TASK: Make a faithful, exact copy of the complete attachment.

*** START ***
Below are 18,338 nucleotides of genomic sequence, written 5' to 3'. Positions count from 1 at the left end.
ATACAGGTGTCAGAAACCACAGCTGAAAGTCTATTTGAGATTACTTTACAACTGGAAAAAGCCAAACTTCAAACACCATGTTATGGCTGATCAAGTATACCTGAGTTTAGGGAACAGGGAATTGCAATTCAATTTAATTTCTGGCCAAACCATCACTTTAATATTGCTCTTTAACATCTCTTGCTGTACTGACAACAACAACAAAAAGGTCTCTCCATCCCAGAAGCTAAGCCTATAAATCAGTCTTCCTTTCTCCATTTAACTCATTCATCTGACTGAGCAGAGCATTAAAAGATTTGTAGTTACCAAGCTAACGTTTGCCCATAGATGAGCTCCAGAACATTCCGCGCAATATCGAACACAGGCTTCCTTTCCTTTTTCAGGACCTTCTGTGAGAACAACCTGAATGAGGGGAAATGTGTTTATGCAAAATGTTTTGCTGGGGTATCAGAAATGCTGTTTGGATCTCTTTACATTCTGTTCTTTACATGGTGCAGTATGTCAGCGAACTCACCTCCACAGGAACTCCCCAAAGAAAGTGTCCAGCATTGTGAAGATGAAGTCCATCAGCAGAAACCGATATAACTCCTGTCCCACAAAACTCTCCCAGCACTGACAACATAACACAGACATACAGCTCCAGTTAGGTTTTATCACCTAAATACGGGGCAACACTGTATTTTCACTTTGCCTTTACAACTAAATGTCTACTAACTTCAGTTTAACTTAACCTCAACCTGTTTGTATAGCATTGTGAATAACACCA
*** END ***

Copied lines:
Below are 18,338 nucleotides of genomic sequence, written 5' to 3'. Positions count from 1 at the left end.
ATACAGGTGTCAGAAACCACAGCTGAAAGTCTATTTGAGATTACTTTACAACTGGAAAAAGCCAAACTTCAAACACCATGTTATGGCTGATCAAGTATACCTGAGTTTAGGGAACAGGGAATTGCAATTCAATTTAATTTCTGGCCAAACCATCACTTTAATATTGCTCTTTAACATCTCTTGCTGTACTGACAACAACAACAAAAAGGTCTCTCCATCCCAGAAGCTAAGCCTATAAATCAGTCTTCCTTTCTCCATTTAACTCATTCATCTGACTGAGCAGAGCATTAAAAGATTTGTAGTTACCAAGCTAACGTTTGCCCATAGATGAGCTCCAGAACATTCCGCGCAATATCGAACACAGGCTTCCTTTCCTTTTTCAGGACCTTCTGTGAGAACAACCTGAATGAGGGGAAATGTGTTTATGCAAAATGTTTTGCTGGGGTATCAGAAATGCTGTTTGGATCTCTTTACATTCTGTTCTTTACATGGTGCAGTATGTCAGCGAACTCACCTCCACAGGAACTCCCCAAAGAAAGTGTCCAGCATTGTGAAGATGAAGTCCATCAGCAGAAACCGATATAACTCCTGTCCCACAAAACTCTCCCAGCACTGACAACATAACACAGACATACAGCTCCAGTTAGGTTTTATCACCTAAATACGGGGCAACACTGTATTTTCACTTTGCCTTTACAACTAAATGTCTACTAACTTCAGTTTAACTTAACCTCAACCTGTTTGTATAGCATTGTGAATAACACCA